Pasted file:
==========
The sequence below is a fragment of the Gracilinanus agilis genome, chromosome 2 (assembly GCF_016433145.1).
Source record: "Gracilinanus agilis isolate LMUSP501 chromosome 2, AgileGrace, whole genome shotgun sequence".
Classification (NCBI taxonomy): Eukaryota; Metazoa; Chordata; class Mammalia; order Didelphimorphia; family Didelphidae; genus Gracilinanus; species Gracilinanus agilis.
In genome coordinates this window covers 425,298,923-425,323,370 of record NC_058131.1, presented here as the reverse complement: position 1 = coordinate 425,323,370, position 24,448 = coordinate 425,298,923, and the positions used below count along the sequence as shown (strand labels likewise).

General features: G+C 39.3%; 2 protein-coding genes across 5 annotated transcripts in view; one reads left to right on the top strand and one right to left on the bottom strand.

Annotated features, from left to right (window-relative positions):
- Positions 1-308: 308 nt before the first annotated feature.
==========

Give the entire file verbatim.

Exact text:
The sequence below is a fragment of the Gracilinanus agilis genome, chromosome 2 (assembly GCF_016433145.1).
Source record: "Gracilinanus agilis isolate LMUSP501 chromosome 2, AgileGrace, whole genome shotgun sequence".
Classification (NCBI taxonomy): Eukaryota; Metazoa; Chordata; class Mammalia; order Didelphimorphia; family Didelphidae; genus Gracilinanus; species Gracilinanus agilis.
In genome coordinates this window covers 425,298,923-425,323,370 of record NC_058131.1, presented here as the reverse complement: position 1 = coordinate 425,323,370, position 24,448 = coordinate 425,298,923, and the positions used below count along the sequence as shown (strand labels likewise).

General features: G+C 39.3%; 2 protein-coding genes across 5 annotated transcripts in view; one reads left to right on the top strand and one right to left on the bottom strand.

Annotated features, from left to right (window-relative positions):
- Positions 1-308: 308 nt before the first annotated feature.